In other words, the barbarism that a minority of the population was experienced was of no concern to majority and was not even experienced as tyranny.
What lessons can we draw? My aunt suffers because she fails to appreciate the internal conditions that would lead to lasting change in her experience of life. Egyptians suffered, not because of Hosni Mubarak, but because they have not had sufficient understanding of the conditions that produce freedom and prosperity—Hosni Mubarak is an outcome of this ignorance and not a cause. Their economy is heavily regimented, their Coptic Christian minority has been persecuted, and widespread anti-Semitism exists.
Regarding their heavily regimented economy, Egypt’s government employs 35% of the population. As Daniel Henninger observes in The Wall Street Journal, Egypt as well as other Middle Eastern countries have “used public works as a form of social security and a tool of political stability.” He adds:
Their universities fed graduates into a nonproductive but high-benefit public economy. Many Tunisian rioters were unemployed college graduates.
The argument being made here is that past some tipping point of a population employed by the state, an economy starts to choke. Egypt is far past that point. In Tahrir Square you are watching the economic and psychological dislocation caused by this misallocation of national energy. This isn’t just about a new government. It is a sit-down strike for a better economy.
In her classic book The Discovery of Freedom, Rose Wilder Lane writes, “Every human being, by his nature, is free; he controls himself.” Yet the “Old World” belief is that some Authority needs to control men. Lane points out, “They cannot make their energy work by any such belief, because the belief is false. But they do not question the belief, because when they submit to a living Authority’s control, and cannot get food, they can always blame that Authority.”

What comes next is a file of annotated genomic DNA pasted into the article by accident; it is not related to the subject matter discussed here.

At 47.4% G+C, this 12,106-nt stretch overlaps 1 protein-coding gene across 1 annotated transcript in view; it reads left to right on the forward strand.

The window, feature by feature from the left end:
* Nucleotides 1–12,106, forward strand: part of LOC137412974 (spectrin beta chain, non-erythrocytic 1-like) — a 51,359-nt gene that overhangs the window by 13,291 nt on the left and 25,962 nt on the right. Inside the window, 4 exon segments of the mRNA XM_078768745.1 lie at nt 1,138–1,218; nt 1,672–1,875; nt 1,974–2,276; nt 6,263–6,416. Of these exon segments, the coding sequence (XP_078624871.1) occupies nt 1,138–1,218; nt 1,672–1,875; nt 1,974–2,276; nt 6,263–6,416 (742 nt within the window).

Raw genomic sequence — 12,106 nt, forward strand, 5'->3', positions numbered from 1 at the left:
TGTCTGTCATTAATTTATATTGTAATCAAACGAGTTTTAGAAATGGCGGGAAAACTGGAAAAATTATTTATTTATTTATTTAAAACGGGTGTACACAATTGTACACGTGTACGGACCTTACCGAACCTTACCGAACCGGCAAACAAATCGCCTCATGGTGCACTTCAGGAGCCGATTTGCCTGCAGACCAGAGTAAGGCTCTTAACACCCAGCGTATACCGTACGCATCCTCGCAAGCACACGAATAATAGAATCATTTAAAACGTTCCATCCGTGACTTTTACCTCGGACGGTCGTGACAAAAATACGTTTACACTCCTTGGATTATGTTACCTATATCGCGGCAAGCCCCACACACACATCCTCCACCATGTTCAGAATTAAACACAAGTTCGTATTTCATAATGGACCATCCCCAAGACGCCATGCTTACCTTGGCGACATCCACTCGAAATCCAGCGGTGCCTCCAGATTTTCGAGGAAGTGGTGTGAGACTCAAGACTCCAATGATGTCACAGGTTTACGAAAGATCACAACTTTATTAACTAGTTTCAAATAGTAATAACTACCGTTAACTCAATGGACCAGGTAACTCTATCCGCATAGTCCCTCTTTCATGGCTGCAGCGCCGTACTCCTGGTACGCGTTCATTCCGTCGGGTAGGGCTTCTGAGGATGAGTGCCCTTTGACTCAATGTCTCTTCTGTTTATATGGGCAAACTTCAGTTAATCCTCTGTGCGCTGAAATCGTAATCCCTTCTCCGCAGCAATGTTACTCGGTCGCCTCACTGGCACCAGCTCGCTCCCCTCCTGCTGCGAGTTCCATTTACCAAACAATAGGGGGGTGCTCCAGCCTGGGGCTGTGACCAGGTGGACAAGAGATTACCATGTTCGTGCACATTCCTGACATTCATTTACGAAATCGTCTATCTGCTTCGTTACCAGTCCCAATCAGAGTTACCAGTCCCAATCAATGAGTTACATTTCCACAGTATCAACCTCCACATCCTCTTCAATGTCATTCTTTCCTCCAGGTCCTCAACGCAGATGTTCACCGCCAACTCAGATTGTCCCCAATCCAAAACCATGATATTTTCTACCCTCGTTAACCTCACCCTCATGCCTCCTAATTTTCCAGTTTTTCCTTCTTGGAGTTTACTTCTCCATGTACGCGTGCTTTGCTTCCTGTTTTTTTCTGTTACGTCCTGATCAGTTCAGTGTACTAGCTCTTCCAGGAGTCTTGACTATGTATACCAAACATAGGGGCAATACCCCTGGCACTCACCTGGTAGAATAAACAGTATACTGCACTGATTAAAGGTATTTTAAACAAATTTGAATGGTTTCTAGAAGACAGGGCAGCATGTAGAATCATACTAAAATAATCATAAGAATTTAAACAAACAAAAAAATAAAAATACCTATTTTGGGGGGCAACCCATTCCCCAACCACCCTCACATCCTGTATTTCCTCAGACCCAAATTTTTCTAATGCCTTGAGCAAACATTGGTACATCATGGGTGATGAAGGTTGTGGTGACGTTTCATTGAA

Lane goes on to explain that as long as that false belief—that some Authority should control the energy of mankind—remains intact, revolutions change nothing.
Back to Germany, but this time in the present day. In her book The Art of Choosing Sheena Iyengar reports on her research about societal attitudes in East Germany. She observes,
Even 20 years after its reunification, in many ways Berlin still feels like two cities, divided by a barrier of ideas as powerful as the Wall itself. In my conversations with people from East program, I’ve observed that rather than being grateful for the increasing number of opportunities, choices, and options that they have available to them in the marketplace, they are suspicious of this new way of life which they increasingly perceive as unfair… A remarkable 97% of East Germans reported being dissatisfied with German democracy and more than 90% believed socialism was a good idea in principle, one that had just been poorly implemented in the past.
In short, like my aunt changing nursing homes, knocking down the Berlin Wall has done little to change attitudes.
But let’s not be too eager to point our finger. Consider our own election cycle. Every four years in the presidential campaigns, we have a charade of candidates promising change, the result being larger budget deficits and more ruinous foreign adventures. Like my aunt, we expect that merely changing the cast of characters in front of us will somehow result in change. We want our problems fixed, but we don’t want to change. We want to keep intact our story that government is the source of our prosperity and the source of innovation.
Unfortunately, a better economy in Egypt or in the United States, like improved conditions for my aunt, is easier said than done. Before anything fundamentally changes in external circumstances, internal beliefs have to change. This is the hardest change of all.